"Yeah, I have a takeout order," he explained. "My girlfriend ate all of my food!"
The BrushFire employee laughed as she went to retrieve the man's order. He sheepishly elaborated: "She was hungry."
While it's rude to eat someone else's meal, as this man's girlfriend did, I can understand why she did it: BrushFire's barbecue is delicious.
In the parking lot outside the little Campbell Avenue joint, you can smell it: meat. Smoky, barbecued meat. And it smells great.
The meats star here: smokey brisket, BrushFire pork, plump sausage, sticky ribs, roasted chicken and cold smoked turkey. Six house-made sauces are available (which you can taste-test if you ask): BrushFire mild, BrushFire hot, sweet and bold, sweet molasses, honey Dijon and bacon balsamic. BrushFire offers these meats and sauces with meals, on sandwiches and on salads; you can also get wings (ranging from six for $4.50 up to 48 for $26), fries, chicken salad, side dishes and a handful of desserts.
But forget about all that side stuff; the meat is what it's all about. I'll quote from the BrushFire menu here: "We start by rubbing our meats with our secret 'dry rub.' (Meanwhile), we get our custom smoker heated up and loaded with logs of mesquite and pecan. We then slow smoke our meats for five hours (ribs) to 16 hours (brisket). During the smoking process, we 'mop' our meats at least every half hour. This ensures a nice crust, moist meat and layers of flavors."
My favorite was the smokey brisket (small meal $8.20; large $9.70; both sizes come with two sides; a brisket sandwich with a side is $6.50 or $8, depending on the size) with a mixture of the sweet molasses and BrushFire hot sauces. The wood-smoke taste was complemented perfectly by sauce's sweetness and spiciness. The sticky ribs ($10/$13 meals) were a close second; the meat was falling off the bone and tender as can be. The chicken was also juicy and delicious, as was the pork. The only meat that was less than perfect was the sausage, which tasted like a standard kielbasa; it didn't absorb the sauce like the shredded meats did, so it didn't have as much flavor.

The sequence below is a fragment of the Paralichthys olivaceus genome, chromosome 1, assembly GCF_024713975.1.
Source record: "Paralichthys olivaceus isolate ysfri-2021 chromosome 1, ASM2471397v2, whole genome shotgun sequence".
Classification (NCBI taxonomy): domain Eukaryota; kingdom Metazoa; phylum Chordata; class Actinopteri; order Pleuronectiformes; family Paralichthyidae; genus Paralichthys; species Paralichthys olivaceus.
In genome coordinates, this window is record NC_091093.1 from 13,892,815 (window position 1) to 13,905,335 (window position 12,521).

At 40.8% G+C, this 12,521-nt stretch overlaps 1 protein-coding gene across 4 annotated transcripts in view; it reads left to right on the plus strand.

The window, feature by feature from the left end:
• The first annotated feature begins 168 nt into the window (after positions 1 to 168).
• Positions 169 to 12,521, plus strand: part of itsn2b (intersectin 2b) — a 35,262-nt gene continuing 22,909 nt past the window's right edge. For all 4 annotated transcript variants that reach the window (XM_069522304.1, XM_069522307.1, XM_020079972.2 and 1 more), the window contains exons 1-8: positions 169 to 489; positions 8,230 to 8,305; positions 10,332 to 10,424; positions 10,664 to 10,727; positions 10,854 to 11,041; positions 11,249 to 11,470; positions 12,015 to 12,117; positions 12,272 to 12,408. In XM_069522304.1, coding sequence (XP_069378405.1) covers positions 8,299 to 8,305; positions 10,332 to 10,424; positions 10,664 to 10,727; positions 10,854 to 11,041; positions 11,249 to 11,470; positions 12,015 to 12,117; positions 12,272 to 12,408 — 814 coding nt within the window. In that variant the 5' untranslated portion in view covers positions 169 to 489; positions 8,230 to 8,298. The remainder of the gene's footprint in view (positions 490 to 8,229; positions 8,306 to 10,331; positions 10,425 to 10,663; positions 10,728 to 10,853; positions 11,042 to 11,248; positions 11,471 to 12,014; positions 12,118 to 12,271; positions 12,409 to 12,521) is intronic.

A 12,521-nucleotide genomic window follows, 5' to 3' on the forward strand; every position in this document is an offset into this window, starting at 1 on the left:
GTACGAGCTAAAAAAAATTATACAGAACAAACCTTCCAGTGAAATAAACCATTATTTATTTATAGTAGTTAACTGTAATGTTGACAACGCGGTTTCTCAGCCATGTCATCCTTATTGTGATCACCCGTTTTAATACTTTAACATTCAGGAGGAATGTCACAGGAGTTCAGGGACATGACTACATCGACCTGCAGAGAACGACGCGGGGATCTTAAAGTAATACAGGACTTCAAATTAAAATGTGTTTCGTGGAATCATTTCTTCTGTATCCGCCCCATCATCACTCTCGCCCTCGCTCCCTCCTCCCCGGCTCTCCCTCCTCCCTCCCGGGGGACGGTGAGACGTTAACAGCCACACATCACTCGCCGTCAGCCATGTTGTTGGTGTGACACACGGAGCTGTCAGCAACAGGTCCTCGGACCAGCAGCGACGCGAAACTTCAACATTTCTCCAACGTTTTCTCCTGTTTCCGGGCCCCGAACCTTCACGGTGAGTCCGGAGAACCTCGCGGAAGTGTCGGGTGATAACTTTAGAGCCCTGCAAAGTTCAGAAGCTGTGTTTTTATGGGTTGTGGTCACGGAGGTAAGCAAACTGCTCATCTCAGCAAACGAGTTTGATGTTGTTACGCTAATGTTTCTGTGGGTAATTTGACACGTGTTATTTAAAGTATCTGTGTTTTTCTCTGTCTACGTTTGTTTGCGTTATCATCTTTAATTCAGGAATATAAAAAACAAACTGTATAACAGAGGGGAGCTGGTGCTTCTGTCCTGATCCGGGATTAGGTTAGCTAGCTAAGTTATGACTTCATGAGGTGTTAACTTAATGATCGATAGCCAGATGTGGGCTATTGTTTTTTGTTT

The small restaurant space is nice and clean, with depictions of flames everywhere. The walls are painted with an orange-flame motif; the artwork primarily depicts flames; a shelf with dozens of bottles of hot sauce adds to the orange and red. There is not a lot of seating in the fast-casual restaurant: There are two four-top tables, a big table with bar-style seating and a counter with bar-style seating, and that's it. Whether customers are dining in or eating out, the employees are super-friendly.
The biggest flaw at BrushFire is that the sides and other food offerings aren't as inspired as the meats. The special sesame slaw (a vinegar slaw, a creamy slaw and a special are always offered) was bland and too watery; the house potato salad was also bland and dominated by roasted peppers (I had no idea bacon was present until I closely read the menu); the mustard potato salad didn't have enough mustard. The only sides that really sang were the corn on the cob (which, when cooked properly on a grill, is always fantastic) and the baked beans, which featured lots of flavor, primarily thanks to the onion and molasses.
And the desserts? Forget about the brownie cup ($2); the one we had was nearly inedible, with a hard-as-a-rock top and a dry interior. The éclairs ($2.50) were not worth noting; they're made using a precooked dough tube with a filling squirted inside. The double chocolate éclair was OK, but the bourbon cream éclair's filling tasted like Jell-O butterscotch pudding. This is not a good thing. (Jumbo cookies, $1, are also offered.)
But forget about the desserts and the weaker sides. If you stick to the sweet, juicy, smoky meats, the corn on the cob and the baked beans--served on paper in a cute little basket, if you're dining at the restaurant--you'll be happy, because you'll be eating some of the best barbecue this Southwestern burg has to offer.
Just beware: Keep your food away from hungry friends or loved ones. It may just get eaten.